Statebuilding & Security | February 17, 2016

“Kill Us Together or Leave Us Alone”: The Beginning of the End of Al-Shabaab Menace in Kenya

“The media in Kenya need to take their public interest role seriously and stop behaving as fear mongers or as cheerleaders for militants’ heinous acts. Instead, they should cheer on and celebrate the acts more worthy of attention—like those of the Muslims on that ambushed bus—to help bring the Al-Shabaab menace in Kenya to an end.”

Photo credit to AU-UN IST Photo / Stuart Price. Obtained via Flickr user Albany Associates. Taken on August 5, 2013. CC0 1.0. No changes were made. Original photo:
Street scene in Hamar Weyne market in the Somali capital Mogadishu.
Research and Practice | July 8, 2015

A Soft Power Approach to Eradicating Extremism in Africa

“Leaders, clerics, and scholars at all levels should devise effective strategies to tackle the root causes of extremism and terrorism. The idea is to cultivate a culture of peace, tolerance, and acceptance of unity in diversity, based on diverse African values.”

Photo credit to Albert Gonzalez Farran via Flickr user UNAMID. Taken on May 30, 2012. CC BY-NC-ND 4.0. Image cropped to fit frame. Original photo:
A multipronged approach is needed to eradicate extremism.
Research and Practice | August 22, 2014

Kenya’s Long-Term Security Should Be a “Discursive Project”

“Terrorism is a constructed ideology. For it to be defeated in Kenya and elsewhere, we need to construct a counter-ideology through an equally discursive process…Yet creating an effective counter-ideology, like the ‘We Are One’ campaign, requires a reconstruction of identity and an answer to the question, Who is really a Kenyan, and who is not?”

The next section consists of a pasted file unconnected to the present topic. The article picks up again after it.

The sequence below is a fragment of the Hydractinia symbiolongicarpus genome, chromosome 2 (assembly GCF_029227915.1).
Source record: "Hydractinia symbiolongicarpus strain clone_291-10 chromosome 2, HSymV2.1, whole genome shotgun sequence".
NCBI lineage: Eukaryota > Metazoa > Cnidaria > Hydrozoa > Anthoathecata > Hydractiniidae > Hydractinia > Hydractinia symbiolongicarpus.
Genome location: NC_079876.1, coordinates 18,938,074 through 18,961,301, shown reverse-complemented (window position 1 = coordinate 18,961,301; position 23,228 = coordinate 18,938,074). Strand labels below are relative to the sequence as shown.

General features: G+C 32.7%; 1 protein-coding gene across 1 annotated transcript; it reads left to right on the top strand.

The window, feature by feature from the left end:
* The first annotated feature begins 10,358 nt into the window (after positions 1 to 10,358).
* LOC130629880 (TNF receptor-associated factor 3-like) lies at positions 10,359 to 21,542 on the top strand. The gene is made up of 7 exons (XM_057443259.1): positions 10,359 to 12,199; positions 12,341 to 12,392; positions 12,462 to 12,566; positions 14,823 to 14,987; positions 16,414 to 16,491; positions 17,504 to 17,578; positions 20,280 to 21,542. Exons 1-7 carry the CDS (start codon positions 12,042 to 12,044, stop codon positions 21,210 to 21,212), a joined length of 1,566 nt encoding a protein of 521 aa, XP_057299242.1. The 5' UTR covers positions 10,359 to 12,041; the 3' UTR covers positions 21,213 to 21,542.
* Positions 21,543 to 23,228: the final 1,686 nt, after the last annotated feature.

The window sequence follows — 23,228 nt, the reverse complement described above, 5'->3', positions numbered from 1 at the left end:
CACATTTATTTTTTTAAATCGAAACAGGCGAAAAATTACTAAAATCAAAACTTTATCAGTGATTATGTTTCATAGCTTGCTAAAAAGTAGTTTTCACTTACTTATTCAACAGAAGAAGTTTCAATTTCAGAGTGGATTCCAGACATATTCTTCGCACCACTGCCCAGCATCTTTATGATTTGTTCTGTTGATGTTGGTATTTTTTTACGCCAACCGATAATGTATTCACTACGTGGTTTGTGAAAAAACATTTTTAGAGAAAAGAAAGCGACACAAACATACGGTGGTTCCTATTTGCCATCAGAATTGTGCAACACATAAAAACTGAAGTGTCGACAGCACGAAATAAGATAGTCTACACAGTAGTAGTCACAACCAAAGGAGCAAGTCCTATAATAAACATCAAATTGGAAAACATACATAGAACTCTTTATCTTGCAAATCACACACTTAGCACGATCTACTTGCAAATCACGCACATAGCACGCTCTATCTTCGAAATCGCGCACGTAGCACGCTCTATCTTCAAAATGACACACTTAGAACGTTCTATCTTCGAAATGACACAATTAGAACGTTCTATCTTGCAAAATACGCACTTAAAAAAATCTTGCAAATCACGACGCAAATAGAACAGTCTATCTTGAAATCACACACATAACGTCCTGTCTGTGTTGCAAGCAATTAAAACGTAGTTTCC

Photo from Flickr user Albany Associates. Photo credit to AU-UN IST PHOTO / TOBIN JONES. Taken on November 30, 2012. This photo is licensed under CC BY-NC-ND 2.0. No changes were made. Original photo:
Members of the business community in Kismayo attend a meeting with foreign journalists.
Special Issue: Westgate Mall Attack | December 4, 2013

Westgate and the Future of Security in Africa

The time has come to reflect soberly on the significance of the Westgate mall siege and other terrorist attacks, and what lessons must be drawn to prevent another tragedy. The imminent danger remains the inability of our states’ security institutions and our regional and continental security instruments to effectively tackle extremism-related acts of violence and terrorism. A vast movement must take place to ready the continent to meet this clear and present danger.
Officers with the East African Standby Brigade.
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